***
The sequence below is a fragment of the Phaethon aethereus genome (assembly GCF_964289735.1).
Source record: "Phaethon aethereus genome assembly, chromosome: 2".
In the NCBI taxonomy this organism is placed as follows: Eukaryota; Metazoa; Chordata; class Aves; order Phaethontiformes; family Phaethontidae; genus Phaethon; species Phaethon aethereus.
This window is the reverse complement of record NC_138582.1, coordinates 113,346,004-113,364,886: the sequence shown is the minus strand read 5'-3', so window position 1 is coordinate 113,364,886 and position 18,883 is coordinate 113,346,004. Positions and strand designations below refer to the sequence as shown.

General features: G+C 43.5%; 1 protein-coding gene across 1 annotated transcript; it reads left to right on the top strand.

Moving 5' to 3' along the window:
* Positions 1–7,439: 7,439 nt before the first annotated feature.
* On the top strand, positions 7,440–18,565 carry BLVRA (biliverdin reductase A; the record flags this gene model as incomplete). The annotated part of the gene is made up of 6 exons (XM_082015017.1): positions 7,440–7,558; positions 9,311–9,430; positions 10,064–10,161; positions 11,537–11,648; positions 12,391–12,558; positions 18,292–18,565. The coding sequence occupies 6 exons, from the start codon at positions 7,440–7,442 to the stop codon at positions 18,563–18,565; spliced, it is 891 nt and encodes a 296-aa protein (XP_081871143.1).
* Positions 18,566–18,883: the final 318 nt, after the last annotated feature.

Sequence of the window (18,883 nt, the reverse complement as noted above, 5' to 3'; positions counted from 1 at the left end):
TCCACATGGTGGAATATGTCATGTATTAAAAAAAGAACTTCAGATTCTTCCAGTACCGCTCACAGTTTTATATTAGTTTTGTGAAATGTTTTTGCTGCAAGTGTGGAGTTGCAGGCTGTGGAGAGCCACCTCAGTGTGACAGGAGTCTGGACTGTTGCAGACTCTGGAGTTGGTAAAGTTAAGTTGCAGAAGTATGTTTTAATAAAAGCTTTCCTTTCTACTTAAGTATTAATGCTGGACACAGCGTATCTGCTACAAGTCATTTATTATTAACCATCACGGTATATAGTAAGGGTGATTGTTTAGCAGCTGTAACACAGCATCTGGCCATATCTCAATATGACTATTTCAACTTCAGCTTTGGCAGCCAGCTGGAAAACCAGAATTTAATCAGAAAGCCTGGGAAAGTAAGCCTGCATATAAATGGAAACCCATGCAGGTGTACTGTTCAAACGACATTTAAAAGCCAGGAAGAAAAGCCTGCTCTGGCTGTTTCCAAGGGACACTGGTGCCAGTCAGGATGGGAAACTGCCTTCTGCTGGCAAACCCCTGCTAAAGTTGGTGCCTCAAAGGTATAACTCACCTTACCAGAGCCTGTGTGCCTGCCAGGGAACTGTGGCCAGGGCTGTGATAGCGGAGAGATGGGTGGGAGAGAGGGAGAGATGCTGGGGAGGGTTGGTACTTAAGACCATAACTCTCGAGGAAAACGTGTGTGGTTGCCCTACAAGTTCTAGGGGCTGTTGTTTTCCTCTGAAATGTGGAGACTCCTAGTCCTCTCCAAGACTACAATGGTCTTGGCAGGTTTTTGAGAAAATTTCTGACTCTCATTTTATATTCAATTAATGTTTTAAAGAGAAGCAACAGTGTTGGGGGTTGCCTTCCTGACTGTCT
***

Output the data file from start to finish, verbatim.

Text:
The sequence below is a fragment of the Phaethon aethereus genome (assembly GCF_964289735.1).
Source record: "Phaethon aethereus genome assembly, chromosome: 2".
In the NCBI taxonomy this organism is placed as follows: Eukaryota; Metazoa; Chordata; class Aves; order Phaethontiformes; family Phaethontidae; genus Phaethon; species Phaethon aethereus.
This window is the reverse complement of record NC_138582.1, coordinates 113,346,004-113,364,886: the sequence shown is the minus strand read 5'-3', so window position 1 is coordinate 113,364,886 and position 18,883 is coordinate 113,346,004. Positions and strand designations below refer to the sequence as shown.

General features: G+C 43.5%; 1 protein-coding gene across 1 annotated transcript; it reads left to right on the top strand.

Moving 5' to 3' along the window:
* Positions 1–7,439: 7,439 nt before the first annotated feature.
* On the top strand, positions 7,440–18,565 carry BLVRA (biliverdin reductase A; the record flags this gene model as incomplete). The annotated part of the gene is made up of 6 exons (XM_082015017.1): positions 7,440–7,558; positions 9,311–9,430; positions 10,064–10,161; positions 11,537–11,648; positions 12,391–12,558; positions 18,292–18,565. The coding sequence occupies 6 exons, from the start codon at positions 7,440–7,442 to the stop codon at positions 18,563–18,565; spliced, it is 891 nt and encodes a 296-aa protein (XP_081871143.1).
* Positions 18,566–18,883: the final 318 nt, after the last annotated feature.

Sequence of the window (18,883 nt, the reverse complement as noted above, 5' to 3'; positions counted from 1 at the left end):
TCCACATGGTGGAATATGTCATGTATTAAAAAAAGAACTTCAGATTCTTCCAGTACCGCTCACAGTTTTATATTAGTTTTGTGAAATGTTTTTGCTGCAAGTGTGGAGTTGCAGGCTGTGGAGAGCCACCTCAGTGTGACAGGAGTCTGGACTGTTGCAGACTCTGGAGTTGGTAAAGTTAAGTTGCAGAAGTATGTTTTAATAAAAGCTTTCCTTTCTACTTAAGTATTAATGCTGGACACAGCGTATCTGCTACAAGTCATTTATTATTAACCATCACGGTATATAGTAAGGGTGATTGTTTAGCAGCTGTAACACAGCATCTGGCCATATCTCAATATGACTATTTCAACTTCAGCTTTGGCAGCCAGCTGGAAAACCAGAATTTAATCAGAAAGCCTGGGAAAGTAAGCCTGCATATAAATGGAAACCCATGCAGGTGTACTGTTCAAACGACATTTAAAAGCCAGGAAGAAAAGCCTGCTCTGGCTGTTTCCAAGGGACACTGGTGCCAGTCAGGATGGGAAACTGCCTTCTGCTGGCAAACCCCTGCTAAAGTTGGTGCCTCAAAGGTATAACTCACCTTACCAGAGCCTGTGTGCCTGCCAGGGAACTGTGGCCAGGGCTGTGATAGCGGAGAGATGGGTGGGAGAGAGGGAGAGATGCTGGGGAGGGTTGGTACTTAAGACCATAACTCTCGAGGAAAACGTGTGTGGTTGCCCTACAAGTTCTAGGGGCTGTTGTTTTCCTCTGAAATGTGGAGACTCCTAGTCCTCTCCAAGACTACAATGGTCTTGGCAGGTTTTTGAGAAAATTTCTGACTCTCATTTTATATTCAATTAATGTTTTAAAGAGAAGCAACAGTGTTGGGGGTTGCCTTCCTGACTGTCT